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All About Oregano

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Supposed cousin to marjoram, oregano seems to stir up a great deal of controversy. No one knows quite what to call it but we all know it tastes good. Find a recipe for Anytime Pizza to use with the Pizza Herb right here.

The cookbook is finally available for purchase! To find out more about it as well as take advantage of special website pricing ($8 off--use discount code U9KGY74Z) visit the Spiced Right e-store at CreateSpace. We got a glowing review! Check it out at the Chef Talk website.

 

All About Oregano

by Sandra Bowens

Botanically speaking, oregano and marjoram will make you nuts. Although they are different in flavor and appearance, they are known by the same name. For years both plants were referred to as Origanum majorana L. Botanists now identify oregano and marjoram as Majorana hortensis but are quick to point out that this name really belongs to the "sweet" marjoram of the Mediterranean.

Cooks are quick to point out that no matter what the botanists say, the two herbs are not the same. Nor are the two varieties of oregano, Greek and Mexican, the same. Botanists do abide by using the names L. graveolens HBK for the Mexican type and Origanum vulgare L. for the Mediterranean type.

Confused enough? Read All About Marjoram later and let's concentrate on oregano for now.

 
Oregano derives its name from two Greek words meaning "the joy of the mountain." It is a hardy member of the mint family that has been used for flavoring fish, meat and sauces since ancient times. It was long referred to as wild marjoram.

The pungent herb gained great popularity in the United States after 1940 when returning G.I.'s longed for the flavor of pizza they had sampled in Italy. Oregano is often referred to as the "pizza herb." It's a natural for all types of tomato sauces but also goes well with egg and cheese dishes. Oregano and basil combine to create a special flavor common in the Italian cooking we know so well.

 

Greek oregano is as essential to pizza as Mexican oregano is to chili powder. You may use the two types interchangeably but using one specifically increases the authenticity of certain dishes. Mexican oregano has a more earthy flavor with less hint of mint in the aroma. Use it for your Mexican cooking. Set them side by side and you will quickly see the difference. Mexican oregano has an abundance of what appear to be tiny flower buds and leaves while Greek oregano has a more cut-leaf appearance.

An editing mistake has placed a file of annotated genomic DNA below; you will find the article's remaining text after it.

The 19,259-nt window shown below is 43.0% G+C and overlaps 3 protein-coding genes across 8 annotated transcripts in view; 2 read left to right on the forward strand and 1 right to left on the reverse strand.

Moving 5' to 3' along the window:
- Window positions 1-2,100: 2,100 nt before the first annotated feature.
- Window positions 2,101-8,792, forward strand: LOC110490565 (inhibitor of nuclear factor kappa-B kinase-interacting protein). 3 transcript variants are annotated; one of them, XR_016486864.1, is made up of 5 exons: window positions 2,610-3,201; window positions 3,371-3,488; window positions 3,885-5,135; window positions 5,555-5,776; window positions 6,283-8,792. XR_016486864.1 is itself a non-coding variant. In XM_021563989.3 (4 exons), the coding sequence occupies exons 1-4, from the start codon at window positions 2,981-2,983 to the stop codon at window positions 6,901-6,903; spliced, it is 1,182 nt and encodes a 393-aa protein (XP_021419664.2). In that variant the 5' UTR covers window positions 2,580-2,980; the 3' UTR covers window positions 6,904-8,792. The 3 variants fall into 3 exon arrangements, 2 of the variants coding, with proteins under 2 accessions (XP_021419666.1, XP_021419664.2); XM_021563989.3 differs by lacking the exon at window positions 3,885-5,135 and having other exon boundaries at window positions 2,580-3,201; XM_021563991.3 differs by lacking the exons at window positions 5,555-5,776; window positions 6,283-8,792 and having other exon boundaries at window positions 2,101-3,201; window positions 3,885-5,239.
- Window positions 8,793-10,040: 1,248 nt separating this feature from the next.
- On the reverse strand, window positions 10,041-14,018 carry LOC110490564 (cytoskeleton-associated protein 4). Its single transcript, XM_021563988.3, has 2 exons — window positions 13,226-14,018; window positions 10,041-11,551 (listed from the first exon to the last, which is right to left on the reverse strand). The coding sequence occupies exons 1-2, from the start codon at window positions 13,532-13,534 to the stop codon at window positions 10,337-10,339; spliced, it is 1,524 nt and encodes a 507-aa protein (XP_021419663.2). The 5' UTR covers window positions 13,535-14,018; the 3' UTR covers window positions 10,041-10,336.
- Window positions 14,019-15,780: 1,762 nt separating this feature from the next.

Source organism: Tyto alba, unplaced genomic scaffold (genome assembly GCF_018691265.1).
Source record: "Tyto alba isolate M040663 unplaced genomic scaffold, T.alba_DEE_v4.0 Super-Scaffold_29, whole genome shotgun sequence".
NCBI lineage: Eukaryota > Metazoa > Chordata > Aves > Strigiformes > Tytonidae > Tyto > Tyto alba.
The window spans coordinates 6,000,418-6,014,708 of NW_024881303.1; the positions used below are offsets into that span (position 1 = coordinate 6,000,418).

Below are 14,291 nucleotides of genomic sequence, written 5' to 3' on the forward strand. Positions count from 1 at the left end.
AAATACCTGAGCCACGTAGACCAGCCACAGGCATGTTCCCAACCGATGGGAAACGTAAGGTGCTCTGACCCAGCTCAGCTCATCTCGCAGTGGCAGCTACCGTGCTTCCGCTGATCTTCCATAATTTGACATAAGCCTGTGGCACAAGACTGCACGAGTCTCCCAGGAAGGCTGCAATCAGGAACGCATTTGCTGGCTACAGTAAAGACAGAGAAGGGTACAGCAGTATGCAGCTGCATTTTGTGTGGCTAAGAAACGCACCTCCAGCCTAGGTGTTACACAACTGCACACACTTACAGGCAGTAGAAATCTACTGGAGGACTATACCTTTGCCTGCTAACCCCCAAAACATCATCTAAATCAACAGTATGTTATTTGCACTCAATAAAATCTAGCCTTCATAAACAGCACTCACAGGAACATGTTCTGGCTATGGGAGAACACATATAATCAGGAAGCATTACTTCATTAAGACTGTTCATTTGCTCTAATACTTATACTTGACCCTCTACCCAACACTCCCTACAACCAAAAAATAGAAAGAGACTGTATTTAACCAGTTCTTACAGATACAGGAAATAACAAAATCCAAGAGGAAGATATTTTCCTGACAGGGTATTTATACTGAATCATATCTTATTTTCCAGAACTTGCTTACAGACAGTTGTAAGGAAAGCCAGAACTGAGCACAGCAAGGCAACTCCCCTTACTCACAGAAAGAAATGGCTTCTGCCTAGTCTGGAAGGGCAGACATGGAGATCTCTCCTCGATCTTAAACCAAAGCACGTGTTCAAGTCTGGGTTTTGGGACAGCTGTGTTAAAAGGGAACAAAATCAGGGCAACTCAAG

Turkey and Greece are the principal suppliers of Greek oregano. Mexican oregano, naturally, hails from Mexico. Aside from just tomato dishes, use oregano in vegetable or bean dishes or try fresh leaves tossed into your next salad. Add a bit of Mexican oregano to barbecue sauce or meatloaf for a change of pace.

Anytime Pizza

Sometimes the urge for pizza just won't wait thirty minutes. Keep a few key ingredients on hand and use your imagination to satisfy that craving at a moment's notice. You'll need a crust, a sauce, cheese and toppings. Look in the refrigerator and be creative!

The crust can be any bread product from a prepared pizza crust (like Boboli) to a slice of French bread. Think, too, of bagels, tortillas, English muffins or biscuits. The new supermarket bakery specialty breads are especially good.

For a simple sauce, add 3/4 teaspoon dried oregano, 1/4 teaspoon dried basil, a few pinches dried thyme and a bit of crushed red peppers, if desired, into an 8-ounce can of tomato sauce. Just mix the herbs right in the can for easy clean up.

Cheese and toppings can be any that are available. Mix bits of cheese together for unique combinations. Don't forget that jar of capers in the back of the refrigerator or those handy bacon bits you put on your salad.

Build your pizza and pop it into a preheated 450 degree oven until the cheese melts. Now you can satisfy that craving without waiting for the doorbell.

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